Tuesday, October 4, 2016

The Dual Credit Dilemma

I attended high school in the 1970s.  Yes, ancient history for a high school student today.  It was a time before standards and standardized testing.  It was during an era where the philosophy of education including the exploration of many diverse and varied subjects, including subjects within subjects. You might remember them as "electives". The last half of my senior year I had earned enough credits that allowed me to have completed my day by noon.  However, I had to either take electives or work in order to comply with graduation requirements.  I opted to work.  I also played softball so I was still very much connected to high school.  I would have been the perfect candidate to take college course had such an opportunity existed.  

Dual credit course have become a way of life for students in New Mexico.  A dual credit course is a course that satisfies both high school and college requirements.  These courses are often identified in agreements between the college and the high school and the terms of participation are spelled out.  New Mexico was the first state that required high school students to take either an AP Course, an on-line course or a dual credit course to satisfy high school graduation requirements.  In theory, exposing high school students to college courses may help them realize that they can be successful in college.  The hopeful result is that more students will go to college because they have been exposed to college and know they can be successful.  

Presently a debate is taking place in New Mexico and through out the United States about the success of dual credit courses.  I suspect the answer is really dependent upon the definition of success.  The purpose of this post is not the debate the definition of success nor share the data from my college around the metrics of dual credit courses as we track them.  The purpose of this post is to raise another question.  Are we unintentionally robbing our children of their childhood?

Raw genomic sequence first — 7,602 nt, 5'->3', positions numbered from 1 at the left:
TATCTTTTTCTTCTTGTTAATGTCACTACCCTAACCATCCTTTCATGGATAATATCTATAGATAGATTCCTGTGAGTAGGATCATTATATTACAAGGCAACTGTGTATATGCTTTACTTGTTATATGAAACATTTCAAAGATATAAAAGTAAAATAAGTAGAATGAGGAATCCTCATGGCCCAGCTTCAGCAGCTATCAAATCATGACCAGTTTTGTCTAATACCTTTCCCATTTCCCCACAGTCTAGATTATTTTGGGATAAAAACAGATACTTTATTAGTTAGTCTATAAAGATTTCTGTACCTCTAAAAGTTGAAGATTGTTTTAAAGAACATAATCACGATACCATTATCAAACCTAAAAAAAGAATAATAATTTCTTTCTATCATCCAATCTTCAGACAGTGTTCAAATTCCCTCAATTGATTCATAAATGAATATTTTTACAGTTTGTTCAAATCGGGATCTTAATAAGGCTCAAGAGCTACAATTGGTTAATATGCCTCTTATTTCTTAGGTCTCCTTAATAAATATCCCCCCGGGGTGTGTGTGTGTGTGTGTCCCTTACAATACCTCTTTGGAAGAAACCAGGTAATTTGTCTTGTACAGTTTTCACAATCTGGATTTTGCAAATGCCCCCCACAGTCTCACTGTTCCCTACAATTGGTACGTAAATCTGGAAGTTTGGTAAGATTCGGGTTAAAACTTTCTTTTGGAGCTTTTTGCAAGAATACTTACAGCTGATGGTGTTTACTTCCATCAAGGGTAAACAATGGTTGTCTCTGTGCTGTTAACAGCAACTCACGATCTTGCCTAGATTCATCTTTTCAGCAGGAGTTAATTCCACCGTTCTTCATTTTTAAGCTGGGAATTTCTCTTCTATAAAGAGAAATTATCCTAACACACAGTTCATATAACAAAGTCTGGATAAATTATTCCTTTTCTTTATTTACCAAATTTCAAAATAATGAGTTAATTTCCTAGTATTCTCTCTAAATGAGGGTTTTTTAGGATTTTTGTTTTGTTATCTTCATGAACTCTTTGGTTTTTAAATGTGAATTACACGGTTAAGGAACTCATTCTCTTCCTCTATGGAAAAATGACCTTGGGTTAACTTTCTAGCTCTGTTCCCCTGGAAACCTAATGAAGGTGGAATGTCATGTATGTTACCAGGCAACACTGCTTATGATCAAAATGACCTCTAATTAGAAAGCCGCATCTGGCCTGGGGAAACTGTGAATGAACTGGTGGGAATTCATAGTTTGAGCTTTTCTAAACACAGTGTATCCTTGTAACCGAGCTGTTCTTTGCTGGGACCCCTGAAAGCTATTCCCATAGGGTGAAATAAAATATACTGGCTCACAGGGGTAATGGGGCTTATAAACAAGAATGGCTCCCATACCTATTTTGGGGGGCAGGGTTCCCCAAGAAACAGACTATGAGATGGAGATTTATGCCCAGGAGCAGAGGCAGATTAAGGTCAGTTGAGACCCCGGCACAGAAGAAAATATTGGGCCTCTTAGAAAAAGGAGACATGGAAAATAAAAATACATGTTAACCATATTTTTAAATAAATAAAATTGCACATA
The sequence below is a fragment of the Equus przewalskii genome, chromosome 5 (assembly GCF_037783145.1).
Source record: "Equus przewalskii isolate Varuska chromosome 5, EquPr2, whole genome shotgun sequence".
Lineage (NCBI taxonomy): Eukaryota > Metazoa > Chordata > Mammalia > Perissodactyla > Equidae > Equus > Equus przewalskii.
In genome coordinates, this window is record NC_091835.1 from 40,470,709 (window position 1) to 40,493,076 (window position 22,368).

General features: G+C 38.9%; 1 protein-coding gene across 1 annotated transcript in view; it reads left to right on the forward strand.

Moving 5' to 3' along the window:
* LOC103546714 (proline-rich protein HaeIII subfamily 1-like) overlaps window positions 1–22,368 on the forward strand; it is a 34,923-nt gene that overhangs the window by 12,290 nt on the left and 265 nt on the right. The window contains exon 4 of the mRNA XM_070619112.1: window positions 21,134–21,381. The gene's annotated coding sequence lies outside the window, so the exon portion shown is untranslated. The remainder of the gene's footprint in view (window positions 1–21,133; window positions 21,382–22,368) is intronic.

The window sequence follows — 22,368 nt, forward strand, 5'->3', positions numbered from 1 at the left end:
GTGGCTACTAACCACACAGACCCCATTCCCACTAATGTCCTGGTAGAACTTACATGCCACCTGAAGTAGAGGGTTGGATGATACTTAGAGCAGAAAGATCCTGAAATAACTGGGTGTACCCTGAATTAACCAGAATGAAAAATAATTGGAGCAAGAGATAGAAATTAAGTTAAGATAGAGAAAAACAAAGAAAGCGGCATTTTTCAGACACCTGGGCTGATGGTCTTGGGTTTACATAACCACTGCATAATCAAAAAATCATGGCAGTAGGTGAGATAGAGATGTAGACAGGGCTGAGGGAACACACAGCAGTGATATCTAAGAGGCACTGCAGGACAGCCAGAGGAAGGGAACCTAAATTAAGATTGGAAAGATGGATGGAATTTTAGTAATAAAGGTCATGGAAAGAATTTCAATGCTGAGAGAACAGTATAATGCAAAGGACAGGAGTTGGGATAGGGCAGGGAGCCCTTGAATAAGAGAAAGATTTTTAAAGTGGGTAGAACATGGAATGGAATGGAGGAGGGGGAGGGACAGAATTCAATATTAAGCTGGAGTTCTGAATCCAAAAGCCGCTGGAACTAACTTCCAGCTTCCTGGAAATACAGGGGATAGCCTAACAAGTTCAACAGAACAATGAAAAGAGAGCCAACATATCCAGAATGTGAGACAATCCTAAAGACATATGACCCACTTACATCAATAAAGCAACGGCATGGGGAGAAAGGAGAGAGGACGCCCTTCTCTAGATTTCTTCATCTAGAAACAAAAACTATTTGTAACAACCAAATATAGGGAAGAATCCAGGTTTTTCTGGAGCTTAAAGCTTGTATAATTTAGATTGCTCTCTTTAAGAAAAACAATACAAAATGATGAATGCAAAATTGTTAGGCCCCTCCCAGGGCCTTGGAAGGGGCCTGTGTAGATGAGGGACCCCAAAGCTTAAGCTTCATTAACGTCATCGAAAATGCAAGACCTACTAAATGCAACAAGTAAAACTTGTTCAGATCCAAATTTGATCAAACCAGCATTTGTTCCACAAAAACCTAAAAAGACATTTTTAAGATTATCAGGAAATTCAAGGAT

I am not the first person to have raised this question.  Dr. David Elkind in his landmark book, The Hurried Child raised just such a question.  Dr. Elkind drew attention to the dangers of exposing children to overwhelming pressures, leading to a wide range of childhood and teenage crises. Dr. Elkind demonstrated that blurring the boundaries between age appropriate expectations and adult expectations too soon forces kids the grow up too fast.  Dual Credit has the potential to become another initiative that forces kids to grow up too fast.  

I am not trying to throw the baby out with the bath water so to speak.  I think dual credit courses can provide wonderful opportunities for high school students to explore the rigorous of college while satisfying both high school and college requirements.  Allowing high school students to take the "right" dual credit courses can provide them with a very strong foundation in general education that can be a tremendous asset when they do matriculate to college after their high school graduation.  In some instances, dual credit courses that begin to move high school students toward a business or industry recognized certificate can also shorten their time between graduating high school and moving into a meaningful job or career.  

However, some high school students may not be ready for the pressures of a college course or the content of and exposure to topics and issues that some college courses or programs include.  Health related courses and careers may be one such area.  Certainly, health related careers are very attractive to the parents of high school students.  In some cases high school students know they want to pursue a health related career.  Health care employers often include very specific criteria for employment in addition to the necessary certification.  One criteria often includes age.  

Consequently, I think one of the discussions missing from the dual credit initiative is a deep discussion about readiness and whether or not certain courses and programs of study are appropriate for high school students.  Additionally, I have yet to find longitudinal research pertaining to the career success of high school students who took dual credit courses in a career path, then entered that career upon completion of the college requirements.  I think it will be important for us in the future to engage in longitudinal research that follows these high school students who began their college experience early to examine the long term effects.  I'm not ready to say all dual credit is good or all dual credit is bad; however, I do believe we need to continue to raise questions and explore the data to determine if the dual credit initiative is just another one of the activities that Dr. Elkind warned us about.  

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